the tests are:

/*
    PolyEleEval - by Marco Certelli - License: GPL - Version 01beta

    This function evaluates the elements of the polynomial that approximates a set
    of ref points placed in the plane xy. This is specific for XY<->EN transformations
    needed in Chart Georeferencing. One approximating poly is defined as:
    
    N = a[0] + a[1]X + a[2]Y + a[3]X^2 + a[4]XY + a[5]Y^2 + a[6]X^3 + a[7]X^2Y + a[8]XY^2 + a[9]Y^3
    E = b[0] + b[1]X + b[2]Y + b[3]X^2 + b[4]XY + b[5]Y^2 + b[6]X^3 + b[7]X^2Y + b[8]XY^2 + b[9]Y^3
   
    This function takes the int nref, representing number of available ref points,
    2 vectors of double x[] and y[], representing the ref points position (either
    x, y  or lat, lon), and returns a vector of int e[10] which i-th value [1 or 0] 
    states if the relative polynomial coefficients a[i] is well or ill-conditioned.
    The x[] and y[] input values shall be between 0.0 and 1.0 (the caller shall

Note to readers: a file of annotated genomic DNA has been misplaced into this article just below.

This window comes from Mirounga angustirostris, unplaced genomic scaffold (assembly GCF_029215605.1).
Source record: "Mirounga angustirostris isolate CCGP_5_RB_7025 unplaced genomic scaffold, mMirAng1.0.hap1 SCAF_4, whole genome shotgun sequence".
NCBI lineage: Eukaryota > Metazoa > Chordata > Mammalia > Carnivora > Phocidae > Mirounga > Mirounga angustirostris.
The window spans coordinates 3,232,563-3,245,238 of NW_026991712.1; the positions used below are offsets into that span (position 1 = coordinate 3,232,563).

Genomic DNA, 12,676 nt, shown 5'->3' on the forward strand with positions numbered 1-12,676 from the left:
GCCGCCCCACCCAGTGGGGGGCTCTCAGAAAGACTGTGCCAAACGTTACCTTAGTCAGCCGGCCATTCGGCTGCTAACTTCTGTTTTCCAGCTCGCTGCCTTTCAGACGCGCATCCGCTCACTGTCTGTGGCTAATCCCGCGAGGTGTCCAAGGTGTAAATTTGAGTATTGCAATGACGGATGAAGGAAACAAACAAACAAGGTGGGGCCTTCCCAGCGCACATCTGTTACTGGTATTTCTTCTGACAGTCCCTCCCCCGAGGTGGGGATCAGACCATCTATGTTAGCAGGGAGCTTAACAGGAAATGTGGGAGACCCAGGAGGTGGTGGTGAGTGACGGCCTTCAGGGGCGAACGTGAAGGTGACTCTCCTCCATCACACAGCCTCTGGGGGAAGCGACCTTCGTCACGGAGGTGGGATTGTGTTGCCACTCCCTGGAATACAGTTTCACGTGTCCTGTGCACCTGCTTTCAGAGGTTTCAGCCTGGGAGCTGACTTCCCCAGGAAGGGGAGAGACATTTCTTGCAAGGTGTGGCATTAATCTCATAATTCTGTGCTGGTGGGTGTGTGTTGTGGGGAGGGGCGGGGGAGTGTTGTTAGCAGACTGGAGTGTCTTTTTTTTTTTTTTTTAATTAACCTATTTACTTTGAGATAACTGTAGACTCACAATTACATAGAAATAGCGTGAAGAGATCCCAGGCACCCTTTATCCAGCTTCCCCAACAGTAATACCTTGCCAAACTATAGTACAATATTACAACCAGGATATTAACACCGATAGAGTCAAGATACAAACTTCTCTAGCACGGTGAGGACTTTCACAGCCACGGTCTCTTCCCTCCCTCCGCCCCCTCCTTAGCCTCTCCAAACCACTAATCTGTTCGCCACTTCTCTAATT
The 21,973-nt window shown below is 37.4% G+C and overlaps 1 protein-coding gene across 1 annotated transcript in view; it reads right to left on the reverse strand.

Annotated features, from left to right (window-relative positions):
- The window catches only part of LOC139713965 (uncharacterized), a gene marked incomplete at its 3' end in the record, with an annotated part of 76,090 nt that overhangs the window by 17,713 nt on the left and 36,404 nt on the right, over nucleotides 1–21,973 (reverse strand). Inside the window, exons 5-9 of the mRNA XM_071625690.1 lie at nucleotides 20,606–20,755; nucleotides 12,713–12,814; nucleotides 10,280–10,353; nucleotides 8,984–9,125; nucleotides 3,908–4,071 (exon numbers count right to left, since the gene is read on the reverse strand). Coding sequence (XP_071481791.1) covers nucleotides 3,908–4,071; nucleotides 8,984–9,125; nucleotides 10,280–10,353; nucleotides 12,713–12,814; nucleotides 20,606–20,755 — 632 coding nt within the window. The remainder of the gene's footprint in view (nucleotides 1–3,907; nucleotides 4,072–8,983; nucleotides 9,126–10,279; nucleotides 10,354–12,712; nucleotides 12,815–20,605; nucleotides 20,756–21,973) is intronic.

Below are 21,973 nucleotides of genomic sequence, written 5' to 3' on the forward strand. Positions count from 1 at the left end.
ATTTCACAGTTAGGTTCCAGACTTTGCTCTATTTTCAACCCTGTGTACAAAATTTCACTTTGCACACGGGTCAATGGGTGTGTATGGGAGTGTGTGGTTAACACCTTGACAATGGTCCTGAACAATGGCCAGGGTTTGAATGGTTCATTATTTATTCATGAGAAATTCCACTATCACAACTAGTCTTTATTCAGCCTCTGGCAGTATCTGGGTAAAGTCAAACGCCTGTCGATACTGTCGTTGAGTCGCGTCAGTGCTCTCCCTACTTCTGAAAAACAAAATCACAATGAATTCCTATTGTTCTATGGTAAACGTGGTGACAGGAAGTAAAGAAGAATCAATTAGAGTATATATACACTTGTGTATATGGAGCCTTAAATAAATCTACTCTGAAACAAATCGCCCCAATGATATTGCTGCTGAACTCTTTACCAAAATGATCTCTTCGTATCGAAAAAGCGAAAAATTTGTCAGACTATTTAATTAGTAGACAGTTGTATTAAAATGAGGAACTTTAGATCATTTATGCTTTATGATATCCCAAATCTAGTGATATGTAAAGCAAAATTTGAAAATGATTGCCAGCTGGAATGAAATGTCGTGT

scale data). The function itself returns an int 1 if an error occurred.
*/
#define N_POLY_TEST 23
{
    int i,j,n,t,ne,optt;
    double *A[2*MAX_REF_POINTS+2], B1[2*MAX_REF_POINTS+2], B2[MAX_REF_POINTS], C1[20], C2[10];
    double eqmN,eqmE,sN,sE,rcond,sC,prjerror,ill,opt,minopt;
    
//                      n X Y X X Y X X X Y a
//                            X Y Y X X Y Y =
//                                  X Y Y Y b
    int test[N_POLY_TEST][11] =
                       {3,1,1,0,0,0,0,0,0,0,1, //  0 - P=C + X + Y        & (Cxx=Cyy, Cxy=-Cyx)
                        3,1,1,0,0,0,0,0,0,0,0, //  1 - P=C + X + Y
                        4,1,1,1,0,0,0,0,0,0,1, //  2 - P=C + X + Y + X^2  & (Cxx=Cyy, Cxy=-Cyx)